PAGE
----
nForce3-250Gb: WORKING AGP/PCI Lock

It should not be a surprise that the first thing we confirmed is a working PCI/AGP lock. After discovering that none of the previous Athlon 64 chipsets had a working AGP lock, we went immediately to a test to verify that the AGP lock was indeed working. We used PC Geiger that was used for measuring PCI in PCI Speed and Overclocking: A Closer Look at A64 and P4 Chipsets. With FSB set at 249 and AGP frequency set to 67, we measured a PCI speed of 33.3MHz.



This is the expected results for a working AGP lock. We certainly can confirm that the AGP lock is working on the nForce3-250GB Reference Board, and we'll take another look when shipping nF3-250 boards start showing up in a couple of weeks.

FSB Overclocking Results

Reference Boards are not really designed for overclocking, and there are normally not any voltage adjustments available as we would see on production motherboards. However, with PCI/AGP lock available, we were anxious to see if the nForce3-250Gb did indeed overclock better. This was also an opportunity to verify a working PCI/AGP lock by a different method.

Front Side Bus Overclocking Testbed
Default Voltage
Processor: Athlon 64 3400+
2.2GHz
CPU Voltage: 1.5V (default)
Cooling: AMD Stock Athlon 64 Heatsink/Fan
Power Supply: Powmax 350W
Maximum OC: 2442MHz (+11%)@222x12
2375Mhz@250FSBx9.5 (+25% FSB)

The above overclocking setup at default voltage allowed us to reach a stable Frequency of 250 at 800 HyperTransport with AGP/PCI fixed at 33/66. The limit of this CPU at default voltage is apparently somewhere around 2450MHz, since we could not reach 250FSB with a 10 multiplier. That would have represented 2.5GHz, had we been successful.

Important here is the fact that we reached the absolute highest FSB setting of the Reference Board, which is 250. This is further evidence that the AGP lock is indeed working on nforce3-250.

We asked nVidia about the issues with the nForce3-150 AGP/PCI lock, which are apparently fixed in nF3-250. nVidia assured us that the AGP lock was indeed working in the 150 Reference Board, but that the BIOS implementations by manufacturers with the 150 chipset were not correct. Therefore, the shipping boards for nF3-150 did not have a consistently working AGP lock. nVidia also assured us that they were working more closely with manufacturers on the nF3-250 launch to make sure manufacturers were delivering nF3-250 boards with working AGP lock.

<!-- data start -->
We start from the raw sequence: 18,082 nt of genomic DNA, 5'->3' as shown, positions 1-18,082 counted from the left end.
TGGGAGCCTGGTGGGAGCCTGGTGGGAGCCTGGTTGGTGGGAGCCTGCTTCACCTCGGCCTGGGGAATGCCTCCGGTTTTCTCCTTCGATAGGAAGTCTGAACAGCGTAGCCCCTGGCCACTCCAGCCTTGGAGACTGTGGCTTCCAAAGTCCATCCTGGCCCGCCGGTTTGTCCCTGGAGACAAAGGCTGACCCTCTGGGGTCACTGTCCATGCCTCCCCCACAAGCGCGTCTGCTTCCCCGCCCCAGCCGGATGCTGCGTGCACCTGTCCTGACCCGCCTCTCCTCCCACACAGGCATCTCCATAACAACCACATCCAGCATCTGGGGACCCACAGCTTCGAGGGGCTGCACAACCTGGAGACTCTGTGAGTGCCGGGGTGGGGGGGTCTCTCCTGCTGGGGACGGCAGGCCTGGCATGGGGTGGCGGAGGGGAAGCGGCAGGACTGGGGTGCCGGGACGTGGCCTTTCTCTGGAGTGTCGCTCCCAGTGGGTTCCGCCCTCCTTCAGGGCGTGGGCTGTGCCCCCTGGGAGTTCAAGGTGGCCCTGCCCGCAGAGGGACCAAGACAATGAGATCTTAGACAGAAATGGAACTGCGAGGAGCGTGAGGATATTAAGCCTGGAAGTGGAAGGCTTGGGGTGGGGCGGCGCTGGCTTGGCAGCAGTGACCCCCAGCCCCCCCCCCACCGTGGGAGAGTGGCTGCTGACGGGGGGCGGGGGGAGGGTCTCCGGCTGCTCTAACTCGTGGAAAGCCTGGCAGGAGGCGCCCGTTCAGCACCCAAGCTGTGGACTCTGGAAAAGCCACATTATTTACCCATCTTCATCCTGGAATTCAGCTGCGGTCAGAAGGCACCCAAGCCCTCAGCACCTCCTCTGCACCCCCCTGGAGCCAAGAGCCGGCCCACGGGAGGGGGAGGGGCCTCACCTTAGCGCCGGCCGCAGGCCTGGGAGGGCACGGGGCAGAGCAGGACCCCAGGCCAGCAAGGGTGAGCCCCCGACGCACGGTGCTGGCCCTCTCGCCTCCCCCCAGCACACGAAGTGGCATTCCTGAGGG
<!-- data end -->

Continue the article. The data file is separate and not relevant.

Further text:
We tested nVidia's claim and found the Reference nF3-150 board did have a working AGP lock. The AGP lock is also definitely working on the 250 Reference Board, and we sincerely hope we will find the same working lock on shipping nF3-250 motherboards. We will be looking closely at production nF3-250 boards to verify a working AGP lock.

Reference Boards are rarely a good indication of the true overclocking abilities of a chipset because they are designed to qualify and demonstrate a chipset at design parameters. The features are definitely here for the best overclocking in current Athlon 64 chipsets. It is also worth mentioning that the Athlon 64 Multiplier Utility, available as shareware from CPU-Z, worked fine on the nForce3-250. While it was designed for the 150 chipset, nVidia saw no reason why it should not work properly and we did confirm that the multiplier adjust utility works.

nForce3-250Gb Reference Board: Basic Features nForce3-250Gb: On-Chip Gigabit LAN
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  • Reflex - Wednesday, March 24, 2004 - link

    #39: In my honest opinion, the lack of Soundstorm is an improvement. The APU they were using was a lot of marketing, but relatively poor quality. Even the 'cheap' off brands had better chips available, and nowadays with Via's Envy line the Soundstorm is very, very out of date. I think its absence represents the reality that nVidia did not see enough of a benefit in trying to become a full fledged audio processing company, and since most motherboards without nForce chipsets have other solutions it wasn't a huge value-add(many NF2 boards did not even utilize the nVidia solution).